Death of Detail and Changing Convenience

With the state of the industry at the moment it seems a lot of people are talking more about the notions of complexity and depth. The how’s and whys of our games march towards simplistic mechanics and accessibility and the focus towards gaining more players for the genre but less that stick around.

I tend to agree with many that for some games, the removal of needless bloat is almost a necessity. Such things that are mere disguised complexity are needed but in a way I don’t wish to see their complete removal. Sometimes it is these little choices are what make a difference in the minds of players even if there is some predetermined optimal path. It is this input and choice that can make the experience more meaningful and a stronger connection to the character.

Scree voiced his own opinions lately about the correlation between levelling speed and how long people stick around but I think there’s more to it than just that. Part of it is this illusion of choice and having input in your character and progression. I think a lot of the population are now very bored with the standard levelling process and these illusions of choice are what keep people attached throughout. Being along for the ride longer is obviously important, you create more relationships that keep you logging in but there is definitely something more to it than just that, more to the equation than just added time.

Optimal Options

Personally I think it is these choices that create the experiences you remember more. The bits and pieces that make up your character and then the content you complete along the way are what make up the experiences you keep with you. Having the same experiences as everyone is boring, and create little importance or connection and yet this is the way development of mmo’s seems to be going. Streamlining the whole process, taking away choice all for the name of convenience.

Removing a lot of the choice and needed decision-making does seem to make these game more accessible but at what cost. Weapon choices are lessening, stat choices are minimal and restricted or even completely auto correcting based on the role and class. Questing seems to only involve following from one marker to the next. The amount of skills gets restricted, talent choices predetermined and any sort of input in character growth is minimal at most.

And then there are acts of maintenance that have been outright removed. We are no longer required, or even asked to spend that much time on our characters in any aspect. No need to worry about crafting if you really don’t want to, or even worry about the economy; just complete quests and kill stuff and you are provided for. Things like ammunition or sharpening have been removed to take away choice and any sort of requirement in battle. Taking away the physical needs of food and drink and replacing it with more enticements. The lack of contention over resources, places, enemies and well everything that could create any sort of conflict… conflict that often creates conversation. Just a singular focus on the quest tracker and the next treadmill.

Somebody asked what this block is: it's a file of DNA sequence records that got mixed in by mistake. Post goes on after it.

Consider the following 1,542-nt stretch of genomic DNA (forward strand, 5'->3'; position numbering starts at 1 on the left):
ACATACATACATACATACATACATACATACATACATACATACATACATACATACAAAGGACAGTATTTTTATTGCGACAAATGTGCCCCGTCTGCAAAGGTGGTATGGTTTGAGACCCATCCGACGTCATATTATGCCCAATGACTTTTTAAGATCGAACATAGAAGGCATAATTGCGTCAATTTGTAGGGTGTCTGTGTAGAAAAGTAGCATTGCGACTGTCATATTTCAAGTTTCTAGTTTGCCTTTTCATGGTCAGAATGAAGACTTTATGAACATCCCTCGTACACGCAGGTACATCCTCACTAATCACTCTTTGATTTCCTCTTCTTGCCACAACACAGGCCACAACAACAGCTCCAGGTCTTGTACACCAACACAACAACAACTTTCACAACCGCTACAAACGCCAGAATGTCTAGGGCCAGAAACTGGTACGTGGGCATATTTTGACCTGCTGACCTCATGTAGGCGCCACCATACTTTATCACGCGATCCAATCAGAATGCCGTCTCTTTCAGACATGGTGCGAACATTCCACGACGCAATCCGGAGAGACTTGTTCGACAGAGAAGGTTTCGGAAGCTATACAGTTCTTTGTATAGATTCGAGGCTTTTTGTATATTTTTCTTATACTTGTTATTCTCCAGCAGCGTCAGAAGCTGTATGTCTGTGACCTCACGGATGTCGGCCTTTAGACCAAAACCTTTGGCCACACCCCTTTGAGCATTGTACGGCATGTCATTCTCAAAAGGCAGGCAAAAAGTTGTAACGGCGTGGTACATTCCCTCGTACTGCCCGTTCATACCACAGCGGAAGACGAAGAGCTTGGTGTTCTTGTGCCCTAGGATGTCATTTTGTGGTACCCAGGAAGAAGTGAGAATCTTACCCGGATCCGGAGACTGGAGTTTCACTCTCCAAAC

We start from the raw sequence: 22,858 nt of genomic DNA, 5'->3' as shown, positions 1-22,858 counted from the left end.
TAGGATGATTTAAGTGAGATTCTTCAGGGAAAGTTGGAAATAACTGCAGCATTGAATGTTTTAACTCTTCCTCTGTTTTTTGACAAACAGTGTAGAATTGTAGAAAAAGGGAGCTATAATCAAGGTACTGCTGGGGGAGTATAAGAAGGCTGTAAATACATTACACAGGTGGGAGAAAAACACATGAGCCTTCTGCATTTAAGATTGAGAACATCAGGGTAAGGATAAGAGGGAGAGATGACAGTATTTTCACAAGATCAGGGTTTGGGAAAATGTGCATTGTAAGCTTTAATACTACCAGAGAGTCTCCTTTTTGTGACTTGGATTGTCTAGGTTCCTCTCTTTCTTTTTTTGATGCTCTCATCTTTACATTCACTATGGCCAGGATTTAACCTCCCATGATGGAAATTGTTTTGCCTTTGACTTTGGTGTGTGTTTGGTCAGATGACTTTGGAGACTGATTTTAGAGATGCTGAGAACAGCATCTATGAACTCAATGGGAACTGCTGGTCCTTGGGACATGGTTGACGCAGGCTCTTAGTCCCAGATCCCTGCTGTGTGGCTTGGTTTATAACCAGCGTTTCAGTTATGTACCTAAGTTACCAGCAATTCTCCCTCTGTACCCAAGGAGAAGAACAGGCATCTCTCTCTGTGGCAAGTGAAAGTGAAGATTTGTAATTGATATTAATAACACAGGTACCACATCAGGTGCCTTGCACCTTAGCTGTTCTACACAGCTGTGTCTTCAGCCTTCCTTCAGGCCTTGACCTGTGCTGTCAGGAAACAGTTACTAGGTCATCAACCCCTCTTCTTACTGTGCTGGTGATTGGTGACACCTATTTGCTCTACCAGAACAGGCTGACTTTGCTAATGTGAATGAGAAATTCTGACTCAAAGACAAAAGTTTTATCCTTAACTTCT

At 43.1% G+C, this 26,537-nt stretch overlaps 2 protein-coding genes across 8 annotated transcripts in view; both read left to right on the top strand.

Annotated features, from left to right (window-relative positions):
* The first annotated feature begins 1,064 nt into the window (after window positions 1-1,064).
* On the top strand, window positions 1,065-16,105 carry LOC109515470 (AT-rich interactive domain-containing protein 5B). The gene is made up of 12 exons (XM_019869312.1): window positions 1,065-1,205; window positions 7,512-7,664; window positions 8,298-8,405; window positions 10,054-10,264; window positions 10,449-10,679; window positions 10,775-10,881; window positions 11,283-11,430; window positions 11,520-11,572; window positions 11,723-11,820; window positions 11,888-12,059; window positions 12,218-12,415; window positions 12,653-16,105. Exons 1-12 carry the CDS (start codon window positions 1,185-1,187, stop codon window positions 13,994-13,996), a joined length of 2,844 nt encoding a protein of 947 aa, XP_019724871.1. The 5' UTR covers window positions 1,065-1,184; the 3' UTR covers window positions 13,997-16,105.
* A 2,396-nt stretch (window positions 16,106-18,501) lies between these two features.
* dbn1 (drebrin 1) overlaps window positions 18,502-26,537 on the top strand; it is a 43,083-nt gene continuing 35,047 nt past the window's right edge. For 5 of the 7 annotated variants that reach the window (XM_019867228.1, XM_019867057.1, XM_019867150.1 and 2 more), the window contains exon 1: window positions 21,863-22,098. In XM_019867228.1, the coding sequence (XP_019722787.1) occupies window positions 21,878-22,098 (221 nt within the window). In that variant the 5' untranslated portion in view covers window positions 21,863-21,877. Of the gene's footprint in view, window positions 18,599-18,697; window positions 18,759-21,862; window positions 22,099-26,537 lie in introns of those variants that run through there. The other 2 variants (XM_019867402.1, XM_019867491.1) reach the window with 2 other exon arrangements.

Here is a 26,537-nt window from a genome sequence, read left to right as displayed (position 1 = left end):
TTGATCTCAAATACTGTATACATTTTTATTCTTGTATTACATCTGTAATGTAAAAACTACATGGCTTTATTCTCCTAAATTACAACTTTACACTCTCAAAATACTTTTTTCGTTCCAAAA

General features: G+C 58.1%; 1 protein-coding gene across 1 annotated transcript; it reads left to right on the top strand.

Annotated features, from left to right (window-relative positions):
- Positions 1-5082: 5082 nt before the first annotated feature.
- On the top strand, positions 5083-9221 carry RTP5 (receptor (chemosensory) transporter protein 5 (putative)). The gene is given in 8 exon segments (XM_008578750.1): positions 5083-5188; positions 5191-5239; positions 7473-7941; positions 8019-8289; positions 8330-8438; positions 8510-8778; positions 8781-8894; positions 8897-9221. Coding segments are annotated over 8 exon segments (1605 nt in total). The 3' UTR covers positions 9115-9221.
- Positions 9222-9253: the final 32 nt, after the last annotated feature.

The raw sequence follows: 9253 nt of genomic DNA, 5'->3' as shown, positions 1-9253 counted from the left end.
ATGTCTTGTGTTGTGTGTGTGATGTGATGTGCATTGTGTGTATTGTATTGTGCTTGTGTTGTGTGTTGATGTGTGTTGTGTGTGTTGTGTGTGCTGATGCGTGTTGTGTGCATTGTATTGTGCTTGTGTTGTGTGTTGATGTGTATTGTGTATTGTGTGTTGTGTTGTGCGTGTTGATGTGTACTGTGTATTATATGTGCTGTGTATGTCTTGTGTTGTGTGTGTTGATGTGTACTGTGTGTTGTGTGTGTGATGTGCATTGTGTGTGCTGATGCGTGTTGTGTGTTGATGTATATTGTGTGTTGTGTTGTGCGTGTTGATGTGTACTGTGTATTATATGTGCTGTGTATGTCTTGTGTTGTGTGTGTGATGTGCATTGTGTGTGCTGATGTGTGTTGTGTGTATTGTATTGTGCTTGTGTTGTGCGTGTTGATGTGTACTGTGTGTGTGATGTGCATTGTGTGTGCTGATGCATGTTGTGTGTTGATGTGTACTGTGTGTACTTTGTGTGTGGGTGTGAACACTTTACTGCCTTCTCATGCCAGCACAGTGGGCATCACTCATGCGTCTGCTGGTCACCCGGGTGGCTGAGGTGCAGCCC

Taking Time

And then there is the weird confusion developers seem to be placing on aspects of time to the point where I don’t think they know what they want. A whole range of processes that take time from the player to complete have been removed or shortened. Character maintenance has mostly disappeared from play except for an infrequent repair. There is no need to personally craft or gather in order to play effectively, Creating connections in-game is mostly unneeded with the prevalence of lfg tools and just how easy it is to progress by themselves

One thing I Miss in these games is just down time. Everything seems designed to continually push the player onto their next objective, to constantly be active and moving forwards. Crafting seems easier and quicker than ever in order to keep players moving. A constant wealth of quests to complete and events happening all around the player and little down time between mob pulls and kills as resources constantly regenerate, and extremely quickly out of combat. I can remember in a few games wherein this down time created far more conversation between players, sitting around the campfire and talking over strategies for the next attack. or just time in between action where you could take about yourself and your team mates. It was a time to create those connections the games so obviously need. Without this we have the constant active states of play where there is little time for people or patience for anything that interrupts the march of progress.

Yet, at the same time they add in all these inconsequential daily requirements on play that do nothing but create artificial time sinks and obligations. Small grinds to attain meaningless things or to improve a character in small ways that are attached to these long, soul shattering grinds. Often time it is just rote and completely pointless activities that is mostly spent alone.

All these other elements of time and maintenance seem to be more about creating connections with others either through interdependence or down times than elements of convenience. In tandem with a longer levelling process I think this is what would create more of a connection that in turn means greater long-term retention. A polished, responsive thempark experience is just not enough and I believe these elements are the key.

#ArmchairDeveloper #Community #MMO


12 thoughts on “Death of Detail and Changing Convenience

  1. That sounds a lot like system interdependence, something I also blogged about a ways back. It’s actually my real life career path too.